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@1911_Kid is this supposed to be done on a bench/rest?
What RickAnderson said.

To be super hands-off, a pistol that is clamped in a bench rest. But this should not be needed to zero in a RD, and, often times a zero'd item from a clamped bench rest will show bad when shot from holding it. There's human mechanics involved when you handle to fire it, and your zero'ing process will account for that.
 

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True, if you consistently do something wrong you can compensate with the zeroing the sight so that it corrects. If someone else shoots the pistol and their groups is off, it would be a clue, one of you is doing something wrong.
 

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@USMM guy my best friend is Merchant Marine! I am looking for another longslide 10mm! How do you like this Ed Brown???? I think this picture sealed the deal!!!!!! How long was the build?
The Ed Brown people originally told me eight months for the longslide build. but it turned out to be ready in three months. Not sure what they are saying now. They had also told me that they were going to discontinue the LS-10 as it was not a big seller for them. But subsequent to that I got an E-mail from them telling me that they actually had them in stock. So I am not really sure what is going on with them.
They are not exactly giving them away, but I think that it was money well spent on mine. My eyes are not as good as they used to be and this has given me a huge leg up. I have had a couple of RDSs on a couple of carbines for a while. This is my first handgun with one and I am sold on the effectiveness of them.
 

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True, if you consistently do something wrong you can compensate with the zeroing the sight so that it corrects. If someone else shoots the pistol and their groups is off, it would be a clue, one of you is doing something wrong.
Not one doing something wromg. The firearm and sight is setup for the person who uses it. No different than setting the car seat positions 1 & 2 for two different people, setting 1 fits me just right, setting 2 and I can barely reach the gas pedal.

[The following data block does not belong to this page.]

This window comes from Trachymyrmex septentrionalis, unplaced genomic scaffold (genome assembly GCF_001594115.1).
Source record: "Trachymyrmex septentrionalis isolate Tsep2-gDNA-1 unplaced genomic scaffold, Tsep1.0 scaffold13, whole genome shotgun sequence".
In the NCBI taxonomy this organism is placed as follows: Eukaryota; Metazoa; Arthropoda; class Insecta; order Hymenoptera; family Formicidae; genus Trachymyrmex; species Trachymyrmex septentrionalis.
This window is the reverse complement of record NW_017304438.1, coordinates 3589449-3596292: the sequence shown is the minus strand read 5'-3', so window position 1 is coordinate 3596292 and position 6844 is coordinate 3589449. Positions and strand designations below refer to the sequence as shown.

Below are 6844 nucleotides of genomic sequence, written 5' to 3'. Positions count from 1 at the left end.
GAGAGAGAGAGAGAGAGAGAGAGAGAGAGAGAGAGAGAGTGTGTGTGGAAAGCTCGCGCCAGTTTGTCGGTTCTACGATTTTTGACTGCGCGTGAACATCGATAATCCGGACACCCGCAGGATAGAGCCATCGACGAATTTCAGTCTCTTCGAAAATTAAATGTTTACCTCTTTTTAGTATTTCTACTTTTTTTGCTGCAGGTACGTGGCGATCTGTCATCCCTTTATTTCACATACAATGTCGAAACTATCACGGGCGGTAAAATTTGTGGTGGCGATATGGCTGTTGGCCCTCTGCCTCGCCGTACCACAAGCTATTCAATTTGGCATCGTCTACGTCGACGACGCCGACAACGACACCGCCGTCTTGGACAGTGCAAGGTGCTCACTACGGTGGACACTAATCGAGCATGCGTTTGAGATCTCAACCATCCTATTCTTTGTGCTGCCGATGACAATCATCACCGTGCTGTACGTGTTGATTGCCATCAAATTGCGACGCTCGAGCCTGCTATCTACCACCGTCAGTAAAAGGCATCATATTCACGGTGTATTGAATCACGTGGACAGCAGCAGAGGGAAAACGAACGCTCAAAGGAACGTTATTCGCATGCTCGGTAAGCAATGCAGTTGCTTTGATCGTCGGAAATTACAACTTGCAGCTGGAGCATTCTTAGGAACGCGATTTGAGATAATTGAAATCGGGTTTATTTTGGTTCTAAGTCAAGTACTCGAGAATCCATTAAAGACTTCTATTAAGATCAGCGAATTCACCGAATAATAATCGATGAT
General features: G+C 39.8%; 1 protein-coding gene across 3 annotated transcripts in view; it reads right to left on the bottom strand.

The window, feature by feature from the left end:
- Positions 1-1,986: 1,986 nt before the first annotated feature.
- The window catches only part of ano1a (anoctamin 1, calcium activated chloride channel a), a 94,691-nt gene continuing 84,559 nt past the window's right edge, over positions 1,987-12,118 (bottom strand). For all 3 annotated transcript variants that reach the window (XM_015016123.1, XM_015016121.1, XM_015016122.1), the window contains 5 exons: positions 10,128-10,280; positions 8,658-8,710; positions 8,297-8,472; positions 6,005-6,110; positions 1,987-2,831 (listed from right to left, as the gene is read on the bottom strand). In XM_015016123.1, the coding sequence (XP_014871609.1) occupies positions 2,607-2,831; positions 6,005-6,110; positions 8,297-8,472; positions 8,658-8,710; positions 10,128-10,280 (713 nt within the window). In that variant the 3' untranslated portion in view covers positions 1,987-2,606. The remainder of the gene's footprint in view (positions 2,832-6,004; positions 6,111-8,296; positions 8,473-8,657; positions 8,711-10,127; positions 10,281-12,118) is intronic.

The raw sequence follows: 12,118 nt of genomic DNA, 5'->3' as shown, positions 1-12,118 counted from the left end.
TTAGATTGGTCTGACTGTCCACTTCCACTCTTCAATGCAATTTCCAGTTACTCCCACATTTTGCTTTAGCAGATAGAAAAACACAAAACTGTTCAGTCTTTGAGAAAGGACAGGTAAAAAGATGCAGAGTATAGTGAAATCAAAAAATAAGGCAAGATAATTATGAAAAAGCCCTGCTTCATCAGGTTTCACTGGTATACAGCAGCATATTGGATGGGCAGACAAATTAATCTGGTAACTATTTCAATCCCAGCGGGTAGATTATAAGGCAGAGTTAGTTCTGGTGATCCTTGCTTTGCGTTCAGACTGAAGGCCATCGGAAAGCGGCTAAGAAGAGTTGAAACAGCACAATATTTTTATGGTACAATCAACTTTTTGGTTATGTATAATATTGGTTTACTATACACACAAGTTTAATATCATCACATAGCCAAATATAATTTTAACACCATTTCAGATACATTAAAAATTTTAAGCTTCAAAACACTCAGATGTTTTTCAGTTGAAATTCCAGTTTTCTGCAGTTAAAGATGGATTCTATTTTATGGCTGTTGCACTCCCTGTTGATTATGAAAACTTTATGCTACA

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I'm still experimenting with red dots and I'm still on the fence about them. Speed-wise I'm much slower than with irons, but accuracy-wise, wow. My tiny little SIG P365XL can make accurate hits out to 50 yards if I take time to make sure I'm not jerking the pistol around during the trigger squeeze. I can't shoot like that with iron sights anymore no matter what pistol they're attached to.

Up close though, such as at "normal" defense engagement range I'm still sticking with irons as I'm much faster and can still shoot just as well.
 

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Good posts thus far on this. I will add that you need to dry fire practice repeated draws and/or low ready engagements to get the acquisition down and "find" the dot every time.

I mount RDS up with blue Loctite and let is sit for a day. Bore sight it at ~10yrds and go shoot a fresh splatter target at ~7-10yrds and see what kind of groups I get. Adjust windage and elevation settings to get you close.
Once I get it pretty close, I don't adjust unless getting decent groups. Zero it in to the distance you want.
I like 20yrds, but zero it at your whatever your preferred distance may be.
 

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Morning Everyone!

So I am a traditionalist and out of my entire collection of 70 pistols only 2 have optics....
1. I cannot zero the thing
2. I cannot find the dag on red dot
3. Ive been using my irons so long it feels unnatural.

My few questions are.....

1. How do you properly zero your red dot (yes ive read other threads still cannot master)
2. Is your dot suppossed to sit dead on your front sight?
3. Does the red dot actually improve your aim enough to warrant spending $300-$500 on a red dot.


thank you